Re: 459 Yard Buck - and the founding of LRH.com
Thanks for starting a site where serious long range hunting can be discussed. Another site I frequent because it actually has some good information about subjects I'm interesed in had some poor fellow breach the subject of long range hunting and was "pilloried" and called all sorts of explicatives. I was quite surprised since the posters over there, with notable exceptions, are generally civil. One of the less opinionated suggested that the object of their scorn come to this sight where he might find a sympathic ear. How about finding some people that know what they're doing and where the interested can actually learn something from "doers" rather than "internet know-it-alls".
My own experiences with long range hunting are limited to shooting "big rats" aka grain field whitetail does in western Montana. My wife and I eat almost nothing but venison so grain feed is a great option. Were we hunt shots are rarely under 200 yds, maybe one in 10. Most are 350 or under but this last year I took 4 at over 400yds. If I had not shot those 4 we would have gone home with four less deer for the freezer. All were one shot kills, all dropped in sight, pretty easy since they were in a flat open grain field.
My rifle is a bit "off" from what most here would consider a perfect long ranger. However; it suits my purposes perfectly, that being killing deer at longer range, but being pleasant enough to shoot at praire dogs and long sessions at the range with little shoulder or wallet damage.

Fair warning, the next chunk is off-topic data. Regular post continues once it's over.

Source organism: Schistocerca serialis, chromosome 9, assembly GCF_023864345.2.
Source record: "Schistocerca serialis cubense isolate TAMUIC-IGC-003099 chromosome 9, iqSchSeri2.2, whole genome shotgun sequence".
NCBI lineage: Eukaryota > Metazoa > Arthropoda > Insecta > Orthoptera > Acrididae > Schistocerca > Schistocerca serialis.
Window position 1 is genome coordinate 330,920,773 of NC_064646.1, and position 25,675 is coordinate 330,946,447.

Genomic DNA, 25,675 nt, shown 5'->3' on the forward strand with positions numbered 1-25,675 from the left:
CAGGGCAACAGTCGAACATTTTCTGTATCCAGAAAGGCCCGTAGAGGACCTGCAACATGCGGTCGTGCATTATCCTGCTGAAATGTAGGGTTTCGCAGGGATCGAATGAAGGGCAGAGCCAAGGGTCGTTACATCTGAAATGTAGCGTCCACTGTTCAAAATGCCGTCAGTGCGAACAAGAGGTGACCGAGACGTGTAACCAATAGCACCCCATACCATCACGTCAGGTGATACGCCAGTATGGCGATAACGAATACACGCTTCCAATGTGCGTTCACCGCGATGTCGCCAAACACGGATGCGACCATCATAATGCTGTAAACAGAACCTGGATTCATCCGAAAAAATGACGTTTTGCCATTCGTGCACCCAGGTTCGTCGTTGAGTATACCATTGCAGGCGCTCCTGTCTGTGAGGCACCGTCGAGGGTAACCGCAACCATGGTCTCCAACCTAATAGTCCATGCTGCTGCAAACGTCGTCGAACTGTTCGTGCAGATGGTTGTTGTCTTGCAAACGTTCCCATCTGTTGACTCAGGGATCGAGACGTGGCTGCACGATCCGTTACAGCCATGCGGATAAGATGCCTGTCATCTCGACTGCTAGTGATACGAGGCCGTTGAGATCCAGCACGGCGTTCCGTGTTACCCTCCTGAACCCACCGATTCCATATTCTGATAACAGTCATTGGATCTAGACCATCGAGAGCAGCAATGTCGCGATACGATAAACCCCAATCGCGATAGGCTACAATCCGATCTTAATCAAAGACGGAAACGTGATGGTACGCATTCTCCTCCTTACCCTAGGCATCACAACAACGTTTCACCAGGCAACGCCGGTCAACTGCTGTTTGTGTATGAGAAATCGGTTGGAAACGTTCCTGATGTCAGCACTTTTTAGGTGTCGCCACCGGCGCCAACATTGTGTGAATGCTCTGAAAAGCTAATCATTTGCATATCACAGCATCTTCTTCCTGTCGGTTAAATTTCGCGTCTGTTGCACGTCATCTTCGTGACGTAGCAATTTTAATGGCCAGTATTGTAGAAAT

I took a Ruger tang safety action I had, put a .270 Lilja 27+ bbl. on it, bedded it into a glue-lam stock and had the trigger adjusted to my liking. I have a straight 10X Bushnell 3200 on it and I shoot plain base Hornady 130's out of it. With the bi-pod and cheek pad the whole thing weighs in about 12lbs.
Ho-hum, until the trigger gets pulled. Our little range here in Livingston MT only goes out to 550yds, which is fine since I rarely get shots at deer at that range even in the grain fields I hunt. The little rifle and I are pretty good at killing clay birds at 550 if I get the wind right and at 400, it's not a challange anymore.
I shoot a lot of "gophers" Richardsons ground squirrels with my CZ 22LR and CZ 223 varminter. I use the same model scope on all three rifles, I'm always seeing the same sight picture, familiarity builds confidence. All three rilfes also wear Harris bi-pods and I shoot prone whenever possible. I also carry a Stoney Point bi-pod that goes from sitting to standing for those places where prone is not possible. I do go off the same-same bit when it comes to triggers, the 22LR has a 1.5lb and the 223 a 1.5lb set, the 270 is 2.5lbs. Just my own thing as I tend to get a bit excited shooting big game and a 1.5 trigger is less controllable for me on the .270
My equipment is not top draw, did not cost a small fortune (I have a combination "bockbushsflinte" that's almost worth more than the three rifles combined) but results (what actually counts) are very satisfactory. The key as I see it is that I actually shoot the rifles on a regular basis, I am a carefull handloader, and I know my equipment ( the result of practice).